Comments on: You Are What You Eat, But Careful Who Says So! Health Science Communicator Wed, 10 Mar 2021 05:31:32 +0000 hourly 1 By: Laura Sat, 05 Jul 2014 04:01:00 +0000 I will keep this article on hand you seem very knowledgable. I have started on Laminine by LifePharm Global, it has hit Australia but have my doubts after finding Ripp Off Reports. Does anyone have any info on this product or company. I am hoping for miracles from this product but am afraid I may not get it.

By: Bill Sukala, PhD Mon, 30 Jan 2012 10:38:00 +0000 In reply to Nick Lo.

Hi Nick, thanks for your comment. I couldn’t agree more. I think it was beyond the scope of this article to get too neck deep in all the nuances of statistics. In this context, I was merely referring to a general need to have adequate subjects (as opposed to N=1) to ensure some iota of statistical power. Clearly this is also going to depend on the outcome measures being evaluated, %CV of the assay, and what constitutes a clinically meaningful change (enter discussion on effect size and magnitude based inferences vs. sole reliance on P values). And when the smoke clears and the dust settles, there’s always the question of practical applicability of the results and how it applies to the general population. I know I’m preaching to the choir telling you this. Again, in this particular post, it was more a general guide rather than a specific tutorial on statistical robustness of one single factor.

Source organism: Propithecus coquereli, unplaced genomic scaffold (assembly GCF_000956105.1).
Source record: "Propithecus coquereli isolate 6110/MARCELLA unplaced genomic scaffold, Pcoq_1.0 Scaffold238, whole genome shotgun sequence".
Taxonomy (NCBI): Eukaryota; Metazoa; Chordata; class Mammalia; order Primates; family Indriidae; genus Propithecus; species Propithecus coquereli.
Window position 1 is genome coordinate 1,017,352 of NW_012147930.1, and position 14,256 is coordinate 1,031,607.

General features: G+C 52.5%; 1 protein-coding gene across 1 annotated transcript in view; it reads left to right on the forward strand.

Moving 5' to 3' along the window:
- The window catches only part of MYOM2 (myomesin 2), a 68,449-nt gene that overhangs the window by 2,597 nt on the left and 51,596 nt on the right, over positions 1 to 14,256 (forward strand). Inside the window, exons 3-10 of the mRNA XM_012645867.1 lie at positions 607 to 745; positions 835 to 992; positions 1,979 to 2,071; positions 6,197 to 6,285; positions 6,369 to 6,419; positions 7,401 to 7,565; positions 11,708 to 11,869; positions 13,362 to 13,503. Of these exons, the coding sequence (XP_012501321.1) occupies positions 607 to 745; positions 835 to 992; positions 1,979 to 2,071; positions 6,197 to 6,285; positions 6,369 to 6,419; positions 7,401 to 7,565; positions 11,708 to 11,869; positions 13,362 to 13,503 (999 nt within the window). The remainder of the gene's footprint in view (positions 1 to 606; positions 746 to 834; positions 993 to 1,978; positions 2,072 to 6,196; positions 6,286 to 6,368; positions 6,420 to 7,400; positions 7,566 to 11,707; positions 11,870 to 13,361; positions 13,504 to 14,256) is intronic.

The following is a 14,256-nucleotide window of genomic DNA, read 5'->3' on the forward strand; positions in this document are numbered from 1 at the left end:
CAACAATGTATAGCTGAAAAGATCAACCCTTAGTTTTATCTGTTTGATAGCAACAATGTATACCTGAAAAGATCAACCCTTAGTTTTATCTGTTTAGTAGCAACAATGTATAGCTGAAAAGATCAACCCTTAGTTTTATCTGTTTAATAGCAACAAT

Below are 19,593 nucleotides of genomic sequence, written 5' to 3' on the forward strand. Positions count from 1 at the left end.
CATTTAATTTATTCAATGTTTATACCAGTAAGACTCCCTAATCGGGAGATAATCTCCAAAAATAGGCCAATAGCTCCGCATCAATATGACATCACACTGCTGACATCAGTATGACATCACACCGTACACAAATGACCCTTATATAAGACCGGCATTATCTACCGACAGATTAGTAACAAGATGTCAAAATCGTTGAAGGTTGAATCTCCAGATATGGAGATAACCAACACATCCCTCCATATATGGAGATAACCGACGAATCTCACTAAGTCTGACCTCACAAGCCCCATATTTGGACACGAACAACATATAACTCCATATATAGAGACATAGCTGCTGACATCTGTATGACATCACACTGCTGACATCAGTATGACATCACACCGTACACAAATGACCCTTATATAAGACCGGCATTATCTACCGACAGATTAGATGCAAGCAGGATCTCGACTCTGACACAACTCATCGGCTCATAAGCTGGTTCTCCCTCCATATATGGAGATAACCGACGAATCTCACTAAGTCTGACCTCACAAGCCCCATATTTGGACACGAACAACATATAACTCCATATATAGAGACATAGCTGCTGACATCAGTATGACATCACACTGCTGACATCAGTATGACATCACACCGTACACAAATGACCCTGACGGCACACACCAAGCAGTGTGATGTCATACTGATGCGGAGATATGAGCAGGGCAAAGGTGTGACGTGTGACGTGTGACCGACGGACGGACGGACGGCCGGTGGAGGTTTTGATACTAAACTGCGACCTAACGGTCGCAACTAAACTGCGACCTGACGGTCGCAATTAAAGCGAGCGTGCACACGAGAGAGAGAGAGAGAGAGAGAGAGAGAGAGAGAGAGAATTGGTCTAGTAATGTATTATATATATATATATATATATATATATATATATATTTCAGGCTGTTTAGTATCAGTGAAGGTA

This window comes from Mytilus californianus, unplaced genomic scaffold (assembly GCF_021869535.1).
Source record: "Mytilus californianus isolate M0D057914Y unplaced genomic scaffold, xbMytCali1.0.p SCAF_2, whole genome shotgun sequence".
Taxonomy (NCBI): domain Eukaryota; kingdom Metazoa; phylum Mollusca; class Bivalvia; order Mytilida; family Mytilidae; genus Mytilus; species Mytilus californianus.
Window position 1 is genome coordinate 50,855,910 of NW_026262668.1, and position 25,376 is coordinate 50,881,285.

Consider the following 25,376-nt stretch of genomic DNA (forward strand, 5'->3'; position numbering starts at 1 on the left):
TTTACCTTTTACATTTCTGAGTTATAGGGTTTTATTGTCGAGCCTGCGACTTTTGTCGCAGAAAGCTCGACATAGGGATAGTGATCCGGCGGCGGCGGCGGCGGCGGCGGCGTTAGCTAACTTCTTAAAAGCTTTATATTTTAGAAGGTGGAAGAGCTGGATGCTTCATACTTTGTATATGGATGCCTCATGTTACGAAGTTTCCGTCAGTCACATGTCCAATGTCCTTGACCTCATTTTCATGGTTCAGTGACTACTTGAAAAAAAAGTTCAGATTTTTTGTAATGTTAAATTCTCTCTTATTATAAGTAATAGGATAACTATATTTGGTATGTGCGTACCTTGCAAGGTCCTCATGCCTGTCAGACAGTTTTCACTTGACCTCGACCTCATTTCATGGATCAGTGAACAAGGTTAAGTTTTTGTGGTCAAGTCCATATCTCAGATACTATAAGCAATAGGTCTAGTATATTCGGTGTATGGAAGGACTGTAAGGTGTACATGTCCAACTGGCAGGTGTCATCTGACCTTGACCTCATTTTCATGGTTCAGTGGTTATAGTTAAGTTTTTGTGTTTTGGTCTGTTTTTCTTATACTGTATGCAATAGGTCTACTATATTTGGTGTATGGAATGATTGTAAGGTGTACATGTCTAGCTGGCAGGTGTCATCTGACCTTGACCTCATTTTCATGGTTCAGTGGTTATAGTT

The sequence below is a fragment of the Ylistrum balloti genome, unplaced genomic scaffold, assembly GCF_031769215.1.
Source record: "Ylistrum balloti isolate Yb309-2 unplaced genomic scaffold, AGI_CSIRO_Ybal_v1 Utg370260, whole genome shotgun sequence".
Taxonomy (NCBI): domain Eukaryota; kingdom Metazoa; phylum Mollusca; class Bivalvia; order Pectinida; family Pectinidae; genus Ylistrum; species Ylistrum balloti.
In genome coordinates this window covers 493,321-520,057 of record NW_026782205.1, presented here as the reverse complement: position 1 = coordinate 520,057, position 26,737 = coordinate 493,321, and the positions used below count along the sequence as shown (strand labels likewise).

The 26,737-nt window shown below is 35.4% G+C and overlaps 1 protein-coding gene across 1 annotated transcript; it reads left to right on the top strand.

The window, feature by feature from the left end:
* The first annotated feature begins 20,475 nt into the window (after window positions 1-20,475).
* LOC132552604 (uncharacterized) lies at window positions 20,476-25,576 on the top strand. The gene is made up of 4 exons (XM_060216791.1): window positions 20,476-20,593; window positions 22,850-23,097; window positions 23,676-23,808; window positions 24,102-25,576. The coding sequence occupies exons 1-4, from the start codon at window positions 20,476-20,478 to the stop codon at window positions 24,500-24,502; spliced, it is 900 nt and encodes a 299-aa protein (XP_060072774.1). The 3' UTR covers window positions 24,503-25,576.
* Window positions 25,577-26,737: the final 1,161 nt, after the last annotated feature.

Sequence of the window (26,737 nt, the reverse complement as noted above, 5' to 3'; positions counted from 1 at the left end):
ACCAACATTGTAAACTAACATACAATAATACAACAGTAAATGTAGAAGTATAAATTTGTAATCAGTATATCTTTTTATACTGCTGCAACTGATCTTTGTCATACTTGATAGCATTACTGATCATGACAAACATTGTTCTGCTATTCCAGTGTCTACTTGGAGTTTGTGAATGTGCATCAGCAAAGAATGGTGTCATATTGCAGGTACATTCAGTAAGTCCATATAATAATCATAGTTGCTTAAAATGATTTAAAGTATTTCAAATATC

By: Nick Lo Mon, 30 Jan 2012 08:54:00 +0000 “The higher the number of subjects in the study, the better. More subjects give a greater degree of statistical power.”

It’s probably worth clarifying that this be a like-with-like comparison, to avoid it being misinterpreted by someone unwittingly comparing a clinical trial (i.e. a potentially small number of subjects, but under tightly controlled conditions) with an epidemiological study (i.e. a population based study, but less tightly controlled), purely on the basis of the number of subjects.

It’s also worth knowing about the type of study so you can spot inappropriate conclusions in media articles, e.g., you get titles like “Sunscreens questioned as big study reveals Vitamin D deficiency” only to find the study was actually about the effects of Vit D supplementation in aged-care residents in Scotland and sunscreen was not even a factor in the study.